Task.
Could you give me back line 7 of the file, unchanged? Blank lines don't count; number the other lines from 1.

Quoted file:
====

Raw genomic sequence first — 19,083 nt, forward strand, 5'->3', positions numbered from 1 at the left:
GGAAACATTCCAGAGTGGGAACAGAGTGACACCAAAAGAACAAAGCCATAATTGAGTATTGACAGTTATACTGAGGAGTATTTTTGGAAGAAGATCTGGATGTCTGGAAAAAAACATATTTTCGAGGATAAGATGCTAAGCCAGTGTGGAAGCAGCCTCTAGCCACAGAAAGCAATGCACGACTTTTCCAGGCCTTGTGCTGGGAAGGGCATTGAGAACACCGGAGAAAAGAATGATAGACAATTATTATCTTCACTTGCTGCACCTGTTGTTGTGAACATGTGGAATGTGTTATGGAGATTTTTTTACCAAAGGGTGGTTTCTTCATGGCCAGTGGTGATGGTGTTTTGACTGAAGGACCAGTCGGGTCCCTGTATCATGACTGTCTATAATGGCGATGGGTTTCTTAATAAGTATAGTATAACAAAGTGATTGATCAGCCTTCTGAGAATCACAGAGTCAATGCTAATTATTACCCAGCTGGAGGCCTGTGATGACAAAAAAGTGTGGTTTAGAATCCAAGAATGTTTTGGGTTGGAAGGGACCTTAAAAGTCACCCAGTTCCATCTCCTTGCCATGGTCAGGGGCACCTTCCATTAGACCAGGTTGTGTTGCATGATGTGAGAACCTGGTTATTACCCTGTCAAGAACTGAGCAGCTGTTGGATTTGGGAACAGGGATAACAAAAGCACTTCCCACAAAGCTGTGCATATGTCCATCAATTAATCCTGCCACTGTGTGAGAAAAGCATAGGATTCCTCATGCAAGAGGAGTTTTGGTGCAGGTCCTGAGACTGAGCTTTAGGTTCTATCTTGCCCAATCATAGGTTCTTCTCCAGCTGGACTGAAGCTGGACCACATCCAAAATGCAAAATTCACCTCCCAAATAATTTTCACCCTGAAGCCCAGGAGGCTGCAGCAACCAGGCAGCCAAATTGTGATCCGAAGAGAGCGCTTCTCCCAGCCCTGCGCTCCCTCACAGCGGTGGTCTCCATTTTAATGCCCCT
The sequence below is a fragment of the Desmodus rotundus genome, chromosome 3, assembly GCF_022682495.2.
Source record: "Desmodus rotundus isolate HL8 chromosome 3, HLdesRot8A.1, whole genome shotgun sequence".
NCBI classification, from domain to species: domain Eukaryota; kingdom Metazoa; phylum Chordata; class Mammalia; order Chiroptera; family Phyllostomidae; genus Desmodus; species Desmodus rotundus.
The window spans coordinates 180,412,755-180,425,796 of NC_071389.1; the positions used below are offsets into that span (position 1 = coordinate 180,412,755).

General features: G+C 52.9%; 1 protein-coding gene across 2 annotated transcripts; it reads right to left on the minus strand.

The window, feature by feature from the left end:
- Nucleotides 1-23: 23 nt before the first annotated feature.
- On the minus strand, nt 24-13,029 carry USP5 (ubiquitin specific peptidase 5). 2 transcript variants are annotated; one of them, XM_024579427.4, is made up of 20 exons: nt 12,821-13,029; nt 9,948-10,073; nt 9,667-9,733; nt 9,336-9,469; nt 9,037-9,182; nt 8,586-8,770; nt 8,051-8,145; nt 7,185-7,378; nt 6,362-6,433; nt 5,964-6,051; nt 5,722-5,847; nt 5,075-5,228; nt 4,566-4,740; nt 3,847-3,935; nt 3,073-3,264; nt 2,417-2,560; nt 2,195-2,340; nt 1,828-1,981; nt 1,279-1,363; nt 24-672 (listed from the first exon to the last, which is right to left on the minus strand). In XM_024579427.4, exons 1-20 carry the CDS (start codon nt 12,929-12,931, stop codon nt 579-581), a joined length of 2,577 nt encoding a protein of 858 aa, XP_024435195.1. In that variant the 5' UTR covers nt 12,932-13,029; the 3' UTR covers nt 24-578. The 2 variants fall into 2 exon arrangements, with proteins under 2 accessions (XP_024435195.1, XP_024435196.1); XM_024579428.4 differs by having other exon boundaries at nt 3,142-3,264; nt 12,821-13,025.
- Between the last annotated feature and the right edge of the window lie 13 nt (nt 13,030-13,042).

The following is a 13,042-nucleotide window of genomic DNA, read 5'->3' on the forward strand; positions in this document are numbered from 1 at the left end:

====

General features: G+C 52.9%; 1 protein-coding gene across 2 annotated transcripts; it reads right to left on the minus strand.